What You Can Do
Risk Factors for Firearm Violence
What You Can Do believes in your ability, as a provider, to prevent firearm injury and death—especially firearm suicide, firearm homicide, and accidental firearm death—among the patients with whom you already are interacting.
Some patients are at higher risk of firearm injury and death either because they are belong to demographic groups with relatively elevated risk, they have individual characteristics or histories associated with violence, or they have violent intent or ideation against self or someone else.1 In some cases, the factors exposing patients to increased risk of firearm violence may be the reasons those patients are coming into contact with a health care provider like you.
Identifying risk factors in your patients is the first step to planning an informed conversation about firearm risk and safety. There are three main categories of risk for firearm injury and death:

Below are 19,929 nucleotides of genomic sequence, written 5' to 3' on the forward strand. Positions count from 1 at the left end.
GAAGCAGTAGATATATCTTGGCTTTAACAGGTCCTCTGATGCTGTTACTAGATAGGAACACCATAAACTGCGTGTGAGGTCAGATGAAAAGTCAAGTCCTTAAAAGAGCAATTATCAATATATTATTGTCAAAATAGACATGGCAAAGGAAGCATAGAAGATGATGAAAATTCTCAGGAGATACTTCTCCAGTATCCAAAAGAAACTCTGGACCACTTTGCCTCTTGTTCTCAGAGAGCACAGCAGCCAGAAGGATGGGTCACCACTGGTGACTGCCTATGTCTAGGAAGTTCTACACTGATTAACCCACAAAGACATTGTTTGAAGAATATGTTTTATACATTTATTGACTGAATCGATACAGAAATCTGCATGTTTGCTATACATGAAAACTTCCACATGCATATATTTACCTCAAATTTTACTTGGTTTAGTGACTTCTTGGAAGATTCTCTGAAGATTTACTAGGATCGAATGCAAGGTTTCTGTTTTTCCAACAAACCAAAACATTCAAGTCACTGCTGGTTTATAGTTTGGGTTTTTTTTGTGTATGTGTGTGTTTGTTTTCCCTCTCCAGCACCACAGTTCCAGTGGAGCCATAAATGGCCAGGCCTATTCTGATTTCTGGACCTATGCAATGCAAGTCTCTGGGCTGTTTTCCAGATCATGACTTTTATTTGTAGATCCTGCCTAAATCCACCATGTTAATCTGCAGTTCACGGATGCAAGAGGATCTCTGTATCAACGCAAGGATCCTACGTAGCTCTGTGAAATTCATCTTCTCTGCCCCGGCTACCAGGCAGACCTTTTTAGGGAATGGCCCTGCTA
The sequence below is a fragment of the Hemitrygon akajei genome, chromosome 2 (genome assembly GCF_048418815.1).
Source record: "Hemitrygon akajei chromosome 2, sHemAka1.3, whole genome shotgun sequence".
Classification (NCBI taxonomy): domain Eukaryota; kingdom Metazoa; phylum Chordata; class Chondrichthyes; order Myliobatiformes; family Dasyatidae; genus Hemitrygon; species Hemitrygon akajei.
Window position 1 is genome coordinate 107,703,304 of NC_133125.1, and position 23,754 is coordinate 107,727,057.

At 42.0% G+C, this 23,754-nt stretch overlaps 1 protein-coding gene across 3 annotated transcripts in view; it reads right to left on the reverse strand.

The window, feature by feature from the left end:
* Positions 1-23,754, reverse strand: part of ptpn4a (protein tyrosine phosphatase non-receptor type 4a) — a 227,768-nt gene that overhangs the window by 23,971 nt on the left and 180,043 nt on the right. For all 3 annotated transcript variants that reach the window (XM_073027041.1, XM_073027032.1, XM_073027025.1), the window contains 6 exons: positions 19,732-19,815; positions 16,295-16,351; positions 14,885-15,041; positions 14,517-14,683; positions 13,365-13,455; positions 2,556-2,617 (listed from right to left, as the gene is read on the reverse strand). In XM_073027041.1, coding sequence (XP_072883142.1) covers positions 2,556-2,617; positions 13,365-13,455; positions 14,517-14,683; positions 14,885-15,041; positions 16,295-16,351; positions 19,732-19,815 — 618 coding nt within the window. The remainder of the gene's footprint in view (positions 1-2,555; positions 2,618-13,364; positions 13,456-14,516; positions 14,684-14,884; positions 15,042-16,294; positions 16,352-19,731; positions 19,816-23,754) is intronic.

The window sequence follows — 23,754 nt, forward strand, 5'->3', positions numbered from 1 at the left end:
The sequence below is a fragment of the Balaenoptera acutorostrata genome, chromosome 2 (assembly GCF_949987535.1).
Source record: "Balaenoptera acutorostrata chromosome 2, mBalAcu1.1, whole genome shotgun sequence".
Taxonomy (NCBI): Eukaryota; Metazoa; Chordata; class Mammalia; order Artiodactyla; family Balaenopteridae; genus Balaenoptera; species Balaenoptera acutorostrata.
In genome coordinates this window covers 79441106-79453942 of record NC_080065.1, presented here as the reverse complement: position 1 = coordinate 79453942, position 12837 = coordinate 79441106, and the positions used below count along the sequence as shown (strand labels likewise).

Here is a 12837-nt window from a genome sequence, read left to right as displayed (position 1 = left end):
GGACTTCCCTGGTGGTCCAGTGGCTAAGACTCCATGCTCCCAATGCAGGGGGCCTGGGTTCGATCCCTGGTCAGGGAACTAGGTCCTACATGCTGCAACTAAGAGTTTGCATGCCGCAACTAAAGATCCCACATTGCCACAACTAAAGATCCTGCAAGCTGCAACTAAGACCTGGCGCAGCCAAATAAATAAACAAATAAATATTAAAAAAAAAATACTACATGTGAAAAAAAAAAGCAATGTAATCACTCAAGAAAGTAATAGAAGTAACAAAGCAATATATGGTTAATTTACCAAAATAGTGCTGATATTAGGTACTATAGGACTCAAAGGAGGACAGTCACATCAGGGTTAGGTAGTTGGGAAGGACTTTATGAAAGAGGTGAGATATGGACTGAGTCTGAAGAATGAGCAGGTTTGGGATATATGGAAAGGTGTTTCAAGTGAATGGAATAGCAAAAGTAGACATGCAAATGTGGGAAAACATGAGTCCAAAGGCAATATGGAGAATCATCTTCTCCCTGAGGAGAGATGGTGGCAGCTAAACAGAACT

- Patients with acute risk of violence to self or others. This includes patients with suicidal or homicidal ideation or intent.
- Patients with individual-level risk factors for firearm violence or unintentional firearm injury. This includes patients with
- History of violent behavior
- History of violent victimization
- Abusive partners
- Alcohol and drug abuse
- Serious and poorly controlled mental illness
- Impaired cognition or judgement
- Patients in a demographic group at increased risk of firearm violence or unintentional injury, including
- Children and adolescents
- Middle-aged and older men, for suicide
- Adolescent and young men, for homicide
Read about and consider making use of the “5 Ls” mnemonic (Locked, Loaded, Little children, feeling Low, Learned owner), published by Pinholt, et al., to remember the risk factors for firearm injury and death.2
Continue to tips on preparing to counsel your at-risk patients on firearm safety.